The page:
As part of the DCO sessions run during the Prepare phase, the product owner and business architect (BA) map the personas to the stages to ensure that business scenarios are covered within the scope of the case type. As part of these discussions, it is important to understand what type of interactions can be formed by the persona within a specific channel. For example, it may be possible to create a claim through a self-service channel, but not by email. 

Security by persona and channel

Access rights to both the data and the processes are also defined for the case type. Access rights can impact the design of the case type in several ways, for example:

  • Exclude work/data from specific channels
  • Separate work into different stages within the case type
  • Create an entirely new case type  

Based on the security requirements, the SA must decide on the case type design to meet the security needs.


At the start of the project, you need a high-level understanding of the data objects linked to the case type to ensure the design accommodates the data needs. 

For each data object the system architect must understand the following;

  • Availability and Timeliness
  • Retention and Archiving 

The availability of data refers to the source of the data. Some data may be available from external systems. Users may directly capture other data, and some data may not be available; it must be created during the case's progression. Timeliness of the data is how quickly the data can be retrieved from other systems and how frequently the data changes.

With the ever-increasing awareness of data privacy requirements, the client's data retention rules directly influence the data modeling activity associated with the case design. Identifying these rules upfront requires the SA to design the case type to optimize the management of data within the case. 

Example: A bank workflow might capture the bank details at the last possible moment in the case to avoid holding bank information until necessary. Additionally, the workflow might need an automatic step to remove bank details after there is no longer a legitimate business reason to retain the data.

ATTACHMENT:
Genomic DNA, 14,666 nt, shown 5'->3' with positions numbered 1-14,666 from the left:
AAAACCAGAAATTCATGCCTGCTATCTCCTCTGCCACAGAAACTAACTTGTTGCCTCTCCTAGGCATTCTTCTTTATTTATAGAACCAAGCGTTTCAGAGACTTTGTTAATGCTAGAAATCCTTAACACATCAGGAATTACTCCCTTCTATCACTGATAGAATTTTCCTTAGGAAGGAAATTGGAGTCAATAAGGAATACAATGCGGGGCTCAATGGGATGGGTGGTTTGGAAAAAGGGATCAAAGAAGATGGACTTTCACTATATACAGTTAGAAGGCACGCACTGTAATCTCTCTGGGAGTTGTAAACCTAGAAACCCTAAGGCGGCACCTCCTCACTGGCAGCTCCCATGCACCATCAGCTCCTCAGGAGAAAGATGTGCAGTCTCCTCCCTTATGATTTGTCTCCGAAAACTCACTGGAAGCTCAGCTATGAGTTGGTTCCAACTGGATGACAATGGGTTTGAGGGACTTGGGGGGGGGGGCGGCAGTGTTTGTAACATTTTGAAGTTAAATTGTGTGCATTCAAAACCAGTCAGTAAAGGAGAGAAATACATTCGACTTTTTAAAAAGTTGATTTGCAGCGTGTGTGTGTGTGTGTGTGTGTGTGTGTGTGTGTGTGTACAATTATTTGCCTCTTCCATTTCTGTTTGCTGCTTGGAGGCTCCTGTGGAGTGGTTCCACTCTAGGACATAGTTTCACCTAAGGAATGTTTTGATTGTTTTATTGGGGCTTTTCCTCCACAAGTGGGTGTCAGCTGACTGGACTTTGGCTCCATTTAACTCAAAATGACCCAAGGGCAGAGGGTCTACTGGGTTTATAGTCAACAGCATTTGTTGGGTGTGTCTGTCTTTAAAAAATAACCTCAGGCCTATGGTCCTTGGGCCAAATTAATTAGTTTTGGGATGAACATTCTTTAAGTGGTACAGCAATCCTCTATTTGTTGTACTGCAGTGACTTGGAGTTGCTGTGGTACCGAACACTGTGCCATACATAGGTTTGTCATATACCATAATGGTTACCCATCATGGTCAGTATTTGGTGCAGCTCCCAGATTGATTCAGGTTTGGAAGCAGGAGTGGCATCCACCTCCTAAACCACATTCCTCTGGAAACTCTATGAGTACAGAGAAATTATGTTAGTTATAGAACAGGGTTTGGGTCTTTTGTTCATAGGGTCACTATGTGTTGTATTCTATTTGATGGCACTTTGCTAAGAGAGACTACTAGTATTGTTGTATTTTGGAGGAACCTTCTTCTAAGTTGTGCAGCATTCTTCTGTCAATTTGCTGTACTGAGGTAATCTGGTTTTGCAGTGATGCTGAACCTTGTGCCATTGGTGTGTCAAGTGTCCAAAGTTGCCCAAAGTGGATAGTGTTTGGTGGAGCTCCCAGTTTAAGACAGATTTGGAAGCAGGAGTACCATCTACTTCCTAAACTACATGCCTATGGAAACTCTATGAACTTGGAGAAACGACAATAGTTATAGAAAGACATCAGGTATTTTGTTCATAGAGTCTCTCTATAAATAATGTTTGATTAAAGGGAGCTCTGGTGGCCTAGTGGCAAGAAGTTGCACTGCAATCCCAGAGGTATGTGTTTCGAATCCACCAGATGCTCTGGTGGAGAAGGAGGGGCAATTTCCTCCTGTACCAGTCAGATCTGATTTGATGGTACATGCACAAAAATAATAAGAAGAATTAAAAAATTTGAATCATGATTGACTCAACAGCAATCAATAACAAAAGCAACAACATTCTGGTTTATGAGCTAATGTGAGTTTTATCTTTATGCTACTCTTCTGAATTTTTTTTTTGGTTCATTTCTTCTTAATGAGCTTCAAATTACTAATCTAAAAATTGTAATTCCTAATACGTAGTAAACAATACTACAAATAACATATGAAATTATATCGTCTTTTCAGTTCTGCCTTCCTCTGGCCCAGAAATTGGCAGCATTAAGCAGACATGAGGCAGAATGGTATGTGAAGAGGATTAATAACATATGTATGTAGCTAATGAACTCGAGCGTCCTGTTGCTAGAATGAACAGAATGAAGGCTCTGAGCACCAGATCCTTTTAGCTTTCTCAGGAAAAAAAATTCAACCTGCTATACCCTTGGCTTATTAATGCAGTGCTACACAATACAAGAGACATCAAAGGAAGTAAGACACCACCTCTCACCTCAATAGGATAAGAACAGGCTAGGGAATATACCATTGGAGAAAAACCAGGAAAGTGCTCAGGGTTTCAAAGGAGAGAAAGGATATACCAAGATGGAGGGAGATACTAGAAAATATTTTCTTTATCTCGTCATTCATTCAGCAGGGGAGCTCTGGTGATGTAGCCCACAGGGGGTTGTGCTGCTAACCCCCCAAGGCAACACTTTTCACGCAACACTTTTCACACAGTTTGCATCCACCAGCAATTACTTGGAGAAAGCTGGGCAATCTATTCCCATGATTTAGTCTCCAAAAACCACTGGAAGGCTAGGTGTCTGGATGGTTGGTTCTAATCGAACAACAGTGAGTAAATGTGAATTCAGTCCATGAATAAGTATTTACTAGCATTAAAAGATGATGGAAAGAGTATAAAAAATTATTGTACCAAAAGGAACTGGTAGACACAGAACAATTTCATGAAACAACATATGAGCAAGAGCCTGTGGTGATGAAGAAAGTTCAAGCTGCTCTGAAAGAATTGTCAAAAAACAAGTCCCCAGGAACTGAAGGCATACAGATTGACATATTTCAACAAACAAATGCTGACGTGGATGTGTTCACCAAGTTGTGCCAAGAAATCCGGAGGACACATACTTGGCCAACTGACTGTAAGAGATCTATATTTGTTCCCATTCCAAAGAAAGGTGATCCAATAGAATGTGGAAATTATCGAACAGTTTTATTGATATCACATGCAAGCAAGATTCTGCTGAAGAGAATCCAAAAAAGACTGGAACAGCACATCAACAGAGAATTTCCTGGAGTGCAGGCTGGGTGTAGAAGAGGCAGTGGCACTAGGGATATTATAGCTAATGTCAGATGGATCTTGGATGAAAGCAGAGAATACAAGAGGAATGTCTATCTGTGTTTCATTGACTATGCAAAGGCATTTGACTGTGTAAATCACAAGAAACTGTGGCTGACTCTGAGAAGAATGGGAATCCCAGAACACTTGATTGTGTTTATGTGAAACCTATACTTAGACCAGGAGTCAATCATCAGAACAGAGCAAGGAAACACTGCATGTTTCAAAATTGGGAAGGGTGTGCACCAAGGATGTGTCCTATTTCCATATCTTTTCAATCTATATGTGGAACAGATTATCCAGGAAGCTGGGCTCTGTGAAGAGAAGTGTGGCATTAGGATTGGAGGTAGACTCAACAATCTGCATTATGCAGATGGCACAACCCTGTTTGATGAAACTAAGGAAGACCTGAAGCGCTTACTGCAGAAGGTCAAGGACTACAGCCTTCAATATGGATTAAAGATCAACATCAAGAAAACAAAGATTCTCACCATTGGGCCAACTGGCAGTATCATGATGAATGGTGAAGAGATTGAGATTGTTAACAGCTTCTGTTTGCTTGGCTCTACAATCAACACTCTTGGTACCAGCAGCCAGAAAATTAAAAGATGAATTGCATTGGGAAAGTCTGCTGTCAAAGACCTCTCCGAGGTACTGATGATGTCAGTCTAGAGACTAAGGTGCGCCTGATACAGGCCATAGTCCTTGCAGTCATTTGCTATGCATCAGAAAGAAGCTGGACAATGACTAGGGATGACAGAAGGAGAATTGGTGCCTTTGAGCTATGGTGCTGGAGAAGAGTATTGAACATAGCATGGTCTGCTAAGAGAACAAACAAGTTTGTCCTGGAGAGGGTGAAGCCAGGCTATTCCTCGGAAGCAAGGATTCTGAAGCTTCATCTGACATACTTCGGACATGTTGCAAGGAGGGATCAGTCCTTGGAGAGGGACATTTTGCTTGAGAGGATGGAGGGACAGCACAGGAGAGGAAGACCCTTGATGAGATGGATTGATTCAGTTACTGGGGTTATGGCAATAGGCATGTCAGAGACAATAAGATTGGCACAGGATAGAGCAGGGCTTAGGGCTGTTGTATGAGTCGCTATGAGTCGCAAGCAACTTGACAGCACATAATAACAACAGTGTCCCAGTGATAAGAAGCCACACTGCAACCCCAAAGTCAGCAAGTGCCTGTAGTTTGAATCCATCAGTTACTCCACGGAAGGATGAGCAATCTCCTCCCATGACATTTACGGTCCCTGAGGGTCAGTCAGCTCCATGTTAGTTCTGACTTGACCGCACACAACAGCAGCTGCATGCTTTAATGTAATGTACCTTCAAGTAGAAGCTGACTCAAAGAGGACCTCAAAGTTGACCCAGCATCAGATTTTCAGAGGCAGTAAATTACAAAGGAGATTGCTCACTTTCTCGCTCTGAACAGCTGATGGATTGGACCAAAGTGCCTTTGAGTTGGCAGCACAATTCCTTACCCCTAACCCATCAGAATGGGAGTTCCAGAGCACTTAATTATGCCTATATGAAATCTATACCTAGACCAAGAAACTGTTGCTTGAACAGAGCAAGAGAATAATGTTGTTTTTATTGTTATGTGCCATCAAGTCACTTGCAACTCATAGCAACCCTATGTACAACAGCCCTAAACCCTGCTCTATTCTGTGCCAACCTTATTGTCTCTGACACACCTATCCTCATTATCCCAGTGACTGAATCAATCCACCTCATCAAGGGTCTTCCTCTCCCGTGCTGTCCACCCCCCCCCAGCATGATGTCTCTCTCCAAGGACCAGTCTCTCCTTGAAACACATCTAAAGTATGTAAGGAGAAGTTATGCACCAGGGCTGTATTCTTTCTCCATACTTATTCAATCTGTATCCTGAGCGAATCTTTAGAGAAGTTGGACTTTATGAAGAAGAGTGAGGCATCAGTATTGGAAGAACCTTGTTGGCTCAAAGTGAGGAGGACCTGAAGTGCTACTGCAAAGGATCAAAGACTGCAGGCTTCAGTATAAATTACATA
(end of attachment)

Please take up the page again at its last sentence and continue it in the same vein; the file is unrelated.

At the start of the project, identify the key areas in the case type that may be useful to other case types or later MLPs. This gives the SA information to guide the case design activity during Prepare to support re-use of the case type as a whole, or parts of the case type (for example, specific processes, data, and the user interface). The best practice is to identify business and technical commonalities. Then, specify and design the commonalities as rules or components for use across multiple case types.

Note: Identifying reusable rules and components may impact the order in which the team needs to build the application. The team might need to implement reusable rules and components first, and then build the case type process that references them to minimize overall implementation effort.


Consider the frequency and volumes of the cases when designing the case type for scale. The scale also considers the interaction of the personas with the case type. 

Different team members use scale to design the case type:

  • The product owner and BA review the workflow to decide on what levels of automation to implement in the case type.  
  • The system architect considers the mechanisms of accessing and storing data within the case type.

Where cases frequently occur and in large volumes, focus on the case design to maximize straight-through processing to achieve the best possible throughput in the shortest time.   

Recognizing the case volume drives the initial design conversations to consider the data needs associated with case types. This recognition highlights the changes necessary to the initial case modeling to ensure that data access is efficient and streamlined, avoiding undue strain on interfaces and response times. 

During the Prepare phase, note these aspects as user stories and add them to the backlog for further elaboration during the project. 

Tip: Determine whether there is a possibility of personas working on the same case at the same time. If so, be sure to define the associated locking configurations.